Nevertheless, how blessed is the believer whose heart for God begins to beat in rhythm with the heartbeat of God concerning evildoers! How blessed is such a believer, for this one has come to realize that in order to persevere in faith and in the grace of God, one must call upon God to curse evildoers lest one either (1) cry out with curses upon God for his not blighting the deeds of evildoers and ameliorating the dire effects of their wickedness or (2) begin to scheme to topple those evildoers who occupy God-ordained positions of authority and power and sin against God who placed those evildoers in positions of authority (Romans 13:1-7). To engage in either of these two tempting actions would put one on a pathway to eternal destruction, for to do either would be to sin against God.

Thus, in order to persevere in godliness, in such circumstances, if our hearts are in rhythm with God's heartbeat we cry out to the Lord to carry out justice now and to deliver us from the ravages of wickedness heaped upon us by those evildoers who occupy positions of authority over us, as they were appointed by the Lord, whether in government, in educational institutions, in industry, or in the church. It is good and fitting that we should cry out to the Lord to bring down evildoers who wantonly abuse the power of their positions of authority God has given them. It is good and fitting that we should cry out to the Lord to curse them and to blight their schemes and their deeds; it would be profound wickedness for us to presume to curse them and for us to scheme to undo their evil schemes and their wicked deeds as though we were enthroned in the heavens and held the scepter of God's Kingdom in our right hands (cf. 1 Samuel 24, esp. vs. 15).

The godly and believing individual, then, will make godly and believing use of imprecations such as we find in Psalm 109. Let us make good and effective use of this psalm in order that we might faithfully persevere in grace whenever we find ourselves subjected to the abuses of those who are over us according to God's providential placements of us and of others.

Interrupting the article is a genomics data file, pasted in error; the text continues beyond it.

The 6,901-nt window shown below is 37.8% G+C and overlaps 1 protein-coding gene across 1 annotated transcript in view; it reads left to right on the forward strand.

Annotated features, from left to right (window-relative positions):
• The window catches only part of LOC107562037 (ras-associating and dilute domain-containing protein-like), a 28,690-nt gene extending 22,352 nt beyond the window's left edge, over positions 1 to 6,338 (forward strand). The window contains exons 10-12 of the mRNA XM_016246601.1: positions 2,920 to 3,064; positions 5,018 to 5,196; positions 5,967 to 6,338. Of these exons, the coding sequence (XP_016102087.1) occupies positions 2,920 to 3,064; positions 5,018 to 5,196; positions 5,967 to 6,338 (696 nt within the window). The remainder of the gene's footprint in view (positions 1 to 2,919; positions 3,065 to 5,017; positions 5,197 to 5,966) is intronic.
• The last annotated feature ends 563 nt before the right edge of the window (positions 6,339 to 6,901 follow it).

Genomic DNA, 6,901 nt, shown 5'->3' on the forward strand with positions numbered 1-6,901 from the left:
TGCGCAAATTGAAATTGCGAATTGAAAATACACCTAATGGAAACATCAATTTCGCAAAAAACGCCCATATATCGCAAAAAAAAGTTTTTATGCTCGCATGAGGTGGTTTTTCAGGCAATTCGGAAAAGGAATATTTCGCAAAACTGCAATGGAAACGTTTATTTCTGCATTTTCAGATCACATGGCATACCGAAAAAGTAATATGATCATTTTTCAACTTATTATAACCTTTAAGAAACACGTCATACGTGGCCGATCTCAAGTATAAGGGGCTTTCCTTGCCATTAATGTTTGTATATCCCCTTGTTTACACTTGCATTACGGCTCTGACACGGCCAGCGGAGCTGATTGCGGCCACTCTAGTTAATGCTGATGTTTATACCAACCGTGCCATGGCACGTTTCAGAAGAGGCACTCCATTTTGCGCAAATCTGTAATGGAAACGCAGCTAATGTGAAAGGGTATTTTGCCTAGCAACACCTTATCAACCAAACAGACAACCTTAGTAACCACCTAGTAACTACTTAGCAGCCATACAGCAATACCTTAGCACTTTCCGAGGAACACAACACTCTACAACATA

Let not any of us who would be godly be willing voyeurs of wickedness in high places. Have courage, friends, to say the obvious that others dare not speak. If those in high places--whether in government or institutions or the church--are naked or are empty suits who abuse their God-given authority, let us not join with the crowd that refuse to speak the obvious lest they be thought unfit for their positions or be regarded as stupid. Resist peer pressure. Refuse to submit to political correctness. Let your heart beat with the heartbeat of God. Speak the truth. Have courage to be the one who declares what is obvious, that the one in authority is empty and abusive. Do so by calling upon the Lord to curse his and your enemies and the enemies of truth and of righteousness. Join me and be an unwilling voyeur who puts to effective and saving use the imprecations of Scripture in order that we might be saved in the Last Day.